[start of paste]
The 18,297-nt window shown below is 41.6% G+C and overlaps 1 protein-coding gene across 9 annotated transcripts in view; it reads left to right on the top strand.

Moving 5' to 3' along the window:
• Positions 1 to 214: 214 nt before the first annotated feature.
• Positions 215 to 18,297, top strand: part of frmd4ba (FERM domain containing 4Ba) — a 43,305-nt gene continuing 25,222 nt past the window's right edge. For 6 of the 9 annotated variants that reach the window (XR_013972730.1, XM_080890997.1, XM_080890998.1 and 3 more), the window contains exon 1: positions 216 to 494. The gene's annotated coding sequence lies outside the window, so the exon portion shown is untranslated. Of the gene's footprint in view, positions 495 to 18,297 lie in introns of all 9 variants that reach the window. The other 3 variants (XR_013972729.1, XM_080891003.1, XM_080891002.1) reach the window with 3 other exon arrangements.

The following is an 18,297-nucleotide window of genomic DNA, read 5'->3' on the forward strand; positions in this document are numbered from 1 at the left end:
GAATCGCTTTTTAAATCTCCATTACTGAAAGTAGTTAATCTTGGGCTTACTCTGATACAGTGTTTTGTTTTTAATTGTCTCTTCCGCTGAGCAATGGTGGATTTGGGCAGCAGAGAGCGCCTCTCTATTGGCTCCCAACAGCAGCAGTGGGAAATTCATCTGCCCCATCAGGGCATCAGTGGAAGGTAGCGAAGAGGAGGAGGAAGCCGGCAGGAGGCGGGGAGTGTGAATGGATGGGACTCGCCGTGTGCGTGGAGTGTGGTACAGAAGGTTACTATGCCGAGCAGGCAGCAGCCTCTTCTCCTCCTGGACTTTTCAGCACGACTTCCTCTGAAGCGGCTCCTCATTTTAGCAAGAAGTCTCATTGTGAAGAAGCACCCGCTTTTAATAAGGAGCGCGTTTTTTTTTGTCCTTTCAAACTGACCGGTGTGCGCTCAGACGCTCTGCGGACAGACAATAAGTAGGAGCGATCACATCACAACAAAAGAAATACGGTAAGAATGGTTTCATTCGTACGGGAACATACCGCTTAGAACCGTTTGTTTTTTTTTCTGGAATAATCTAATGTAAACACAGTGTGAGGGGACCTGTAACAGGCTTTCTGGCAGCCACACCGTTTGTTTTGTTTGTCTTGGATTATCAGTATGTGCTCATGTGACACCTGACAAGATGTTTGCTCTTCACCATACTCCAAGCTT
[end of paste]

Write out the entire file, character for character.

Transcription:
The 18,297-nt window shown below is 41.6% G+C and overlaps 1 protein-coding gene across 9 annotated transcripts in view; it reads left to right on the top strand.

Moving 5' to 3' along the window:
• Positions 1 to 214: 214 nt before the first annotated feature.
• Positions 215 to 18,297, top strand: part of frmd4ba (FERM domain containing 4Ba) — a 43,305-nt gene continuing 25,222 nt past the window's right edge. For 6 of the 9 annotated variants that reach the window (XR_013972730.1, XM_080890997.1, XM_080890998.1 and 3 more), the window contains exon 1: positions 216 to 494. The gene's annotated coding sequence lies outside the window, so the exon portion shown is untranslated. Of the gene's footprint in view, positions 495 to 18,297 lie in introns of all 9 variants that reach the window. The other 3 variants (XR_013972729.1, XM_080891003.1, XM_080891002.1) reach the window with 3 other exon arrangements.

The following is an 18,297-nucleotide window of genomic DNA, read 5'->3' on the forward strand; positions in this document are numbered from 1 at the left end:
GAATCGCTTTTTAAATCTCCATTACTGAAAGTAGTTAATCTTGGGCTTACTCTGATACAGTGTTTTGTTTTTAATTGTCTCTTCCGCTGAGCAATGGTGGATTTGGGCAGCAGAGAGCGCCTCTCTATTGGCTCCCAACAGCAGCAGTGGGAAATTCATCTGCCCCATCAGGGCATCAGTGGAAGGTAGCGAAGAGGAGGAGGAAGCCGGCAGGAGGCGGGGAGTGTGAATGGATGGGACTCGCCGTGTGCGTGGAGTGTGGTACAGAAGGTTACTATGCCGAGCAGGCAGCAGCCTCTTCTCCTCCTGGACTTTTCAGCACGACTTCCTCTGAAGCGGCTCCTCATTTTAGCAAGAAGTCTCATTGTGAAGAAGCACCCGCTTTTAATAAGGAGCGCGTTTTTTTTTGTCCTTTCAAACTGACCGGTGTGCGCTCAGACGCTCTGCGGACAGACAATAAGTAGGAGCGATCACATCACAACAAAAGAAATACGGTAAGAATGGTTTCATTCGTACGGGAACATACCGCTTAGAACCGTTTGTTTTTTTTTCTGGAATAATCTAATGTAAACACAGTGTGAGGGGACCTGTAACAGGCTTTCTGGCAGCCACACCGTTTGTTTTGTTTGTCTTGGATTATCAGTATGTGCTCATGTGACACCTGACAAGATGTTTGCTCTTCACCATACTCCAAGCTT